As science-driven as the fertility world has become, it's been my experience that it's also very archaic in how it measures fertility and assesses protocol. You have to figure out where you are on the spectrum — beyond just being “fertile” or “infertile." I’ve learned there can be so much nuance. When I began trying to get pregnant, the first three doctors I worked with — all highly respected physicians specializing in fertility — gave me the same tests and assessed me based on the same markers. My "advanced maternal age" (I was 41 when I started) was the most significant. But none of them could understand why I kept getting pregnant over and over again, yet couldn't maintain the pregnancy. It wasn't until I worked with Dr. Jeffrey Braverman, a reproductive immunologist, and his partner Dr. Andrea Vidali, that I learned how specific each woman's case really is. You just have to find the doctor who has the patience and tenacity to help you get there.
What I've learned is that fertility challenges don't discriminate. Some things are easy to remedy and others are a little more involved. We all just need to find the path that works for us and makes us feel strong and able, not sad and broken. Regrettably, I believe the latter is how our culture still views women who struggle with pregnancy.
Everything in your life changes in an instant when you have a baby. And it takes some time to catch up. I cried a lot (the sleep deprivation didn’t help). And I felt I could only cry to the friends I knew who wouldn’t judge me or make me feel inadequate. I think there’s an assumption that if you work so hard to have a baby for as long as I did you’re not allowed to complain or have doubts. Like, How dare I? But the friends that let me lay myself bare as I adapted are the ones I’m indebted to. And my husband, of course.
No one prepares you for how life-altering having a baby is. Before she was born, I had so many worries, too many to count, but when she arrived, even though she was seven weeks early, I just knew that my life — a new one — had begun. As scared as I was and as all over the place as I felt with my crash of hormones, I would look at her and just be in complete disbelief that after nearly 10 years of trying to have a baby, she was finally here. But she is.
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Cori Smith, 28, activist, public speaker, artist
Fertility Journey: Egg freezing, endometriosis, hysterectomy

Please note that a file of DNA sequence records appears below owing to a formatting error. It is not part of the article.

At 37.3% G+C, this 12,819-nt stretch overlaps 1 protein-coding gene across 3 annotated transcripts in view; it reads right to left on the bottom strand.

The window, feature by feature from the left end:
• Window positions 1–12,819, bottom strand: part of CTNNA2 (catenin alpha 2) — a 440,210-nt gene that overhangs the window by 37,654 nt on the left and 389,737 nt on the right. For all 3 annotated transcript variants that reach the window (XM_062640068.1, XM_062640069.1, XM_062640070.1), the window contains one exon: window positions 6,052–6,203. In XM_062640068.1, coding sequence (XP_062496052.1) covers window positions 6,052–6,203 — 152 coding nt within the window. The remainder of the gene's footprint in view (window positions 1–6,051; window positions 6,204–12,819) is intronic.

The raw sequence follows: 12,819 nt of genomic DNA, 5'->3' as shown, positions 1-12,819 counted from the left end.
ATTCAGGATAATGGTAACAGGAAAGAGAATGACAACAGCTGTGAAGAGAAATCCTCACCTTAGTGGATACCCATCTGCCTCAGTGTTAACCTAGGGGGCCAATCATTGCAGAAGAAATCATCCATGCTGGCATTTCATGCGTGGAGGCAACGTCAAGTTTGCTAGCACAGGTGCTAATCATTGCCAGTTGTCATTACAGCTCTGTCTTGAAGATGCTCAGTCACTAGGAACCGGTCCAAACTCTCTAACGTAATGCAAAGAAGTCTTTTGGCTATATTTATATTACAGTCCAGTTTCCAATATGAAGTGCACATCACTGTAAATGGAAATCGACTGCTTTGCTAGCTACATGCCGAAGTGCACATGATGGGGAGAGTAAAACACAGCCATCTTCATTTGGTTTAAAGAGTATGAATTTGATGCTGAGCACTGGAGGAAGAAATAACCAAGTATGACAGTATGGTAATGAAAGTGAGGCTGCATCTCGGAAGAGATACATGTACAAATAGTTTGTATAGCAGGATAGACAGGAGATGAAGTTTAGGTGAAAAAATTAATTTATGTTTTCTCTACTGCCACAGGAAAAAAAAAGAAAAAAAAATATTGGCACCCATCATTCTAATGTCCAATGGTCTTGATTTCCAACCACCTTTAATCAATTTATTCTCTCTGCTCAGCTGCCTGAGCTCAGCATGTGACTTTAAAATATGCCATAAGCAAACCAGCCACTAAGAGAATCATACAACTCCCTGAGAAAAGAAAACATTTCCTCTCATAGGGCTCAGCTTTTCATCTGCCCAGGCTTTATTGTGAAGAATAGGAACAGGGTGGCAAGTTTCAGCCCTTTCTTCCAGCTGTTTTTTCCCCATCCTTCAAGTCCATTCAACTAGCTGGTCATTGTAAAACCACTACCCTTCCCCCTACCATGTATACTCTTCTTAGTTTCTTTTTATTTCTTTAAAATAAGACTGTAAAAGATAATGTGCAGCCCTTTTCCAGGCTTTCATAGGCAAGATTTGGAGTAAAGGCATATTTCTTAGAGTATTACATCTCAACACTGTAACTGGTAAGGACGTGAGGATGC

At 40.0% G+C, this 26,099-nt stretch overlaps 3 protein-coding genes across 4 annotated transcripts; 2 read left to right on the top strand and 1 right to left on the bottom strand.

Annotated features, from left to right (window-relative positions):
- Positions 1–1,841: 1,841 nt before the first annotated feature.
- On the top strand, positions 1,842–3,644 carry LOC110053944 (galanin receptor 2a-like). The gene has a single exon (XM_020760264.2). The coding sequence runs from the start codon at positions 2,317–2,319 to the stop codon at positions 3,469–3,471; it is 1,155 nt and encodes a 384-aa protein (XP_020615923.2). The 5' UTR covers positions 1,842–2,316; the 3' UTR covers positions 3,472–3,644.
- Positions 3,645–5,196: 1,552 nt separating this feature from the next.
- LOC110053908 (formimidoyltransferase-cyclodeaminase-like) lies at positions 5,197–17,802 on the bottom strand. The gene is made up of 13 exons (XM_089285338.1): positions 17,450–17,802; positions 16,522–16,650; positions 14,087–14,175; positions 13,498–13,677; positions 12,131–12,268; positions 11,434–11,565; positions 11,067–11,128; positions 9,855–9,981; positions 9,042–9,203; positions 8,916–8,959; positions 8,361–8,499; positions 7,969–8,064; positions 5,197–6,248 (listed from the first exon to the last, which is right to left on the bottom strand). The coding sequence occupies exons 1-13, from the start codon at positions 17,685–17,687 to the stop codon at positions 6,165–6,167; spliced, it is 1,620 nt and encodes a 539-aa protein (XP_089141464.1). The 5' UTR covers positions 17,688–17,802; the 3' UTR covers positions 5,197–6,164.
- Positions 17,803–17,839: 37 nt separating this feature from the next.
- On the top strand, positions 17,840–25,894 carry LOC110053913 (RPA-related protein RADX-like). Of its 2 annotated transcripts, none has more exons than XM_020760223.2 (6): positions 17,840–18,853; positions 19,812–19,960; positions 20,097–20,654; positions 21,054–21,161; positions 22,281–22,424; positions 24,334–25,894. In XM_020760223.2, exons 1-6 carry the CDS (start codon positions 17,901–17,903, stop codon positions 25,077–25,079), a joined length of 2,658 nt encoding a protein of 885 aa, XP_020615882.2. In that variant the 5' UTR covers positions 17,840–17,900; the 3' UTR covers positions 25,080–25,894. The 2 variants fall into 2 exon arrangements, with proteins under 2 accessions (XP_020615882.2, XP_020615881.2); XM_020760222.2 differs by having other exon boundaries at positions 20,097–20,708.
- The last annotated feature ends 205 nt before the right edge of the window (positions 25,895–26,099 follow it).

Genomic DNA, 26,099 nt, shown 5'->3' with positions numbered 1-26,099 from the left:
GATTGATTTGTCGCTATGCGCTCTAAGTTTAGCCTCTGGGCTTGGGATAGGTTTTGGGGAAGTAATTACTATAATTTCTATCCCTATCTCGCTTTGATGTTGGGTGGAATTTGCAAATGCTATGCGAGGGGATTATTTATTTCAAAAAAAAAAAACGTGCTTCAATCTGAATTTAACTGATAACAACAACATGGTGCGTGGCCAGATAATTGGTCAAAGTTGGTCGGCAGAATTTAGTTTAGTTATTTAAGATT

Unfortunately, unlike many transgender people, my transition wasn’t my first medical priority. That’s because I had endometriosis, which I was diagnosed with at 16. It caused debilitating abdominal pain and put my transition on the back-burner.
I began my medical transition at 23, and after eight months of taking testosterone I was still having period spotting, which is uncommon. Since I first started menstruating at 13, I’ve always had heavy, horribly painful periods. And, even while taking testosterone, I started having really severe issues that made me collapse at work. My father would have to pick me up to take me to urgent care. I knew this was the endometriosis, and not even the testosterone was helping. At that point, I started looking into a hysterectomy. But I always knew that I wanted my own biological children.
If you want to have biological children when you’re in my position, it’s going to cost a lot of money. Adoption is also an option, but I wanted the opportunity to have my own kids, too. To me, it was really important because my family is very small, and most of our blood relatives are back in Scotland. So as I prepared for my hysterectomy, I went to see a fertility specialist to freeze my eggs.
I got help from my parents to pay for the surgical aspect, which was somewhere between $5,000 and $6,000. They knew this was their best shot at getting grandchildren, so they were willing to help. There was also medication leading up to the retrieval, which ordinarily would have been approximately another $4,000. But I filled out Fertility Lifelines Compassionate Care Application for financial assistance. Because of my income level, I got about 75% of the medication costs covered. So, it was only about $1,500 or $2,000 for medicine for me.